News that NHS managers are reinforcing guidelines aimed at protecting the neutrality of their service is absolutely laughable when so many of the same people enthusiastically supply “extras” for unnecessary visits by government ministers (NHS staff ‘prevented from sharing views during campaign’, 18 November). I suspect most of us would rather hear the truth about the state of local services from a clinician, nurse, paramedic or porter than the secretary of state for health or prime minister delivering a speech to camera.
There is a pattern here, in which suppressing the parliamentary report in Russian influence in elections is the most publicised and recent; others include the chancellor’s refusal to undertake an impact assessment on Johnson’s Brexit plan, and a previous health secretary’s refusal to publish the risk assessment associated with his reforms – even after the statutory information tribunal had ordered publication. The Local Government and Housing Act 1989, driven by Mrs Thatcher’s irritation with a small number of senior local government officers, prevents those whose role involves providing advice to elected members, from holding office in political parties, or even writing to the local press on matters which could be considered political. Which incoming government will be bold enough to repeal that draconian law?
• NHS staff will always be an important source for information about what’s going on in the NHS. When managers’ quest for neutrality bans this, how about they write (“name and address supplied”, perhaps) to the Guardian? Then their outline might be researched, contextualised etc and written up for all to read, as in another report in the same edition (NHS shortage of dozens of medicines leading to rationing, leaked files reveal, 18 November). We must know what’s going on in our NHS, and the Guardian is reliable, whereas social media not so much.
Dr Jane Frances
• Can I suggest those working in the NHS unburden themselves to their friends, who, like reporters in the media, might quote a source close to the NHS. Those friends just might choose to use social media.
Dr Philip Scown (non-NHS)
• The graph showing the decline in the proportion of A&E patients seen within four hours is very revealing (NHS England’s A&E waiting times worst ever recorded, 15 November). It clearly shows how a slight decline under the coalition steepened considerably after the Tories gained unfettered power in 2015. And now they want us to think their promises of giving billions to the NHS – totalling less than that cumulatively lost – will solve the problems. But the damage done by the neglect of maintenance and loss of staff will take a decade to put right; staff cannot be found overnight. As ever, it costs more and achieves less if ongoing needs are left unmet than it does to keep up to date.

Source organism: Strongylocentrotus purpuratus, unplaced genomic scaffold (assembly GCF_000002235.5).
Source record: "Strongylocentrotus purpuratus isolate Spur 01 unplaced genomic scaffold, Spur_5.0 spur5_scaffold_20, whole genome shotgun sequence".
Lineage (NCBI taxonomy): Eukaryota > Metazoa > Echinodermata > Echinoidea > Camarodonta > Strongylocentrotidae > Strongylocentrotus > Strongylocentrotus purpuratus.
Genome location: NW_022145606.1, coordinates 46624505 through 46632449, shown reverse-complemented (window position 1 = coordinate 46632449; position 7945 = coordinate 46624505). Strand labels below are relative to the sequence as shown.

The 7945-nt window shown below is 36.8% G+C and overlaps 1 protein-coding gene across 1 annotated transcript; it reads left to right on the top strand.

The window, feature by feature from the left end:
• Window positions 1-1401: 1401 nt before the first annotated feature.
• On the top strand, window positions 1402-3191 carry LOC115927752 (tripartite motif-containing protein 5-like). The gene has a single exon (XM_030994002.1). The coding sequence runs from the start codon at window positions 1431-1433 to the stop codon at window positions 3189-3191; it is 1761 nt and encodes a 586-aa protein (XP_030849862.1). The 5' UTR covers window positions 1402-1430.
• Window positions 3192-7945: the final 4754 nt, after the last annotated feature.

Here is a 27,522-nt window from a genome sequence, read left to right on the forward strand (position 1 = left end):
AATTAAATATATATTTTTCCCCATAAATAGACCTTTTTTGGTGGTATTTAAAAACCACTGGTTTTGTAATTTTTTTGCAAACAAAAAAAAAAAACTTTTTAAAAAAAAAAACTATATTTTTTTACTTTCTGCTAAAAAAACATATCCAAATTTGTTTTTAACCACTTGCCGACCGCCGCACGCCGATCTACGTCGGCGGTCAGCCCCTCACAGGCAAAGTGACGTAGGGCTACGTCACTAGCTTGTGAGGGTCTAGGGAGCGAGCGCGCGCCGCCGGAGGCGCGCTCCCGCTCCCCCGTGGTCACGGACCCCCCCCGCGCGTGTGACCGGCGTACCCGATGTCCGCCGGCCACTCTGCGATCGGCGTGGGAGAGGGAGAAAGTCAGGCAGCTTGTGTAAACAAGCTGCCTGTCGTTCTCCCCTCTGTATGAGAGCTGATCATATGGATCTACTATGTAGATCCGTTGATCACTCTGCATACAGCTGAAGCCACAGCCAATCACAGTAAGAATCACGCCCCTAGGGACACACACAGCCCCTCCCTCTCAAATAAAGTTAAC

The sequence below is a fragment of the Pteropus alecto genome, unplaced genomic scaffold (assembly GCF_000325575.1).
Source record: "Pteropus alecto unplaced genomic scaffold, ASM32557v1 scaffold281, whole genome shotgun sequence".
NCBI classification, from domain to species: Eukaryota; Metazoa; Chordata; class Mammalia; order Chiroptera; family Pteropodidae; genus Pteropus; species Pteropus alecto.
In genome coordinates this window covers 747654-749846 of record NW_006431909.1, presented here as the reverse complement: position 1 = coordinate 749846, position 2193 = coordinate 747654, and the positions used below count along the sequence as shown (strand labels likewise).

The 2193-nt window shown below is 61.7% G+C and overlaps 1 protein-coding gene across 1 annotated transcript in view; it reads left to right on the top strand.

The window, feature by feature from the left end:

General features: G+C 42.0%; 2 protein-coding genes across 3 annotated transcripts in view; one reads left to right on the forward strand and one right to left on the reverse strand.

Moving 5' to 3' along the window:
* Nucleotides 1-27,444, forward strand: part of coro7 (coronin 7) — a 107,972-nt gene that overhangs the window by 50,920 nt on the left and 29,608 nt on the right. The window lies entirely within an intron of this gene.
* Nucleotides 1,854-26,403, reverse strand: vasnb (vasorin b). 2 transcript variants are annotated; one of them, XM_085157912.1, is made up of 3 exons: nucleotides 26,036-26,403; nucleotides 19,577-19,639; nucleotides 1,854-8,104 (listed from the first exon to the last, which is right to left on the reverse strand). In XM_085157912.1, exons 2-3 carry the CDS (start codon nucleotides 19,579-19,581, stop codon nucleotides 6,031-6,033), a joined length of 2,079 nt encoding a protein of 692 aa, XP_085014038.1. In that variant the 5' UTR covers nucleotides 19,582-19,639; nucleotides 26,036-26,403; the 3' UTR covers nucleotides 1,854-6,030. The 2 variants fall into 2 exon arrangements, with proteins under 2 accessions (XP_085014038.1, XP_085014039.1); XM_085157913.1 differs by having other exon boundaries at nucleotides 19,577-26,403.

• A few years ago I had cancer, and when I picked up an infection during chemotherapy an ambulance took me to Brighton A&E. Throughout my cancer, the majority of the staff who cared for me – from my consultant to the cleaners on the wards – were born outside the UK; without their care, I would be dead. I see from your report that A&E waiting lists are their worst ever, while the Conservative party is promising to cut immigration. The NHS relies on staff from all over the world. Without immigration, people in Britain will die.
University of Sussex
• In the debate on NHS funding, it’s hard to grasp what the promised billions mean. There is one way to measure how well-funded the NHS is – comparing global health expenditure. Based upon World Bank data, the UK spends 9.8% of GDP, France 11.5%, Germany 11.1% and the US 17.1%. The NHS has been chronically underfunded and the burden is borne by patients and staff.
Prof Colin Pritchard